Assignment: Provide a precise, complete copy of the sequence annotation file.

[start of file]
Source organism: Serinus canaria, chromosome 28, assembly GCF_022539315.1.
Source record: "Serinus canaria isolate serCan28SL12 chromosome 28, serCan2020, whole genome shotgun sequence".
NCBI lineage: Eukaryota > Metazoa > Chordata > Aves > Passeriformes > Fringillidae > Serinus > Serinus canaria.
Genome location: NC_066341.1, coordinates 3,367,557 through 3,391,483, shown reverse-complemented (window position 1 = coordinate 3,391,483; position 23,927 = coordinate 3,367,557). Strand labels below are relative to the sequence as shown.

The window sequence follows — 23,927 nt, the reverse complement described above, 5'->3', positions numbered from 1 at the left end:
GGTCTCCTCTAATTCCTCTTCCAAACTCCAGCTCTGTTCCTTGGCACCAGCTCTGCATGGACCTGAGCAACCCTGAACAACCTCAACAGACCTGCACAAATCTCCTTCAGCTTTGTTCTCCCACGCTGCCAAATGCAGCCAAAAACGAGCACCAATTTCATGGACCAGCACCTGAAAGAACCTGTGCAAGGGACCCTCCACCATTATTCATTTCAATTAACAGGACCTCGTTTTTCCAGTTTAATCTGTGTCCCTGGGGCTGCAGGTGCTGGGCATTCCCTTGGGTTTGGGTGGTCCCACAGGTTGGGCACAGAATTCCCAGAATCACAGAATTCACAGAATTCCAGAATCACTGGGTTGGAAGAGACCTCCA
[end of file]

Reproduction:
Source organism: Serinus canaria, chromosome 28, assembly GCF_022539315.1.
Source record: "Serinus canaria isolate serCan28SL12 chromosome 28, serCan2020, whole genome shotgun sequence".
NCBI lineage: Eukaryota > Metazoa > Chordata > Aves > Passeriformes > Fringillidae > Serinus > Serinus canaria.
Genome location: NC_066341.1, coordinates 3,367,557 through 3,391,483, shown reverse-complemented (window position 1 = coordinate 3,391,483; position 23,927 = coordinate 3,367,557). Strand labels below are relative to the sequence as shown.

The window sequence follows — 23,927 nt, the reverse complement described above, 5'->3', positions numbered from 1 at the left end:
GGTCTCCTCTAATTCCTCTTCCAAACTCCAGCTCTGTTCCTTGGCACCAGCTCTGCATGGACCTGAGCAACCCTGAACAACCTCAACAGACCTGCACAAATCTCCTTCAGCTTTGTTCTCCCACGCTGCCAAATGCAGCCAAAAACGAGCACCAATTTCATGGACCAGCACCTGAAAGAACCTGTGCAAGGGACCCTCCACCATTATTCATTTCAATTAACAGGACCTCGTTTTTCCAGTTTAATCTGTGTCCCTGGGGCTGCAGGTGCTGGGCATTCCCTTGGGTTTGGGTGGTCCCACAGGTTGGGCACAGAATTCCCAGAATCACAGAATTCACAGAATTCCAGAATCACTGGGTTGGAAGAGACCTCCA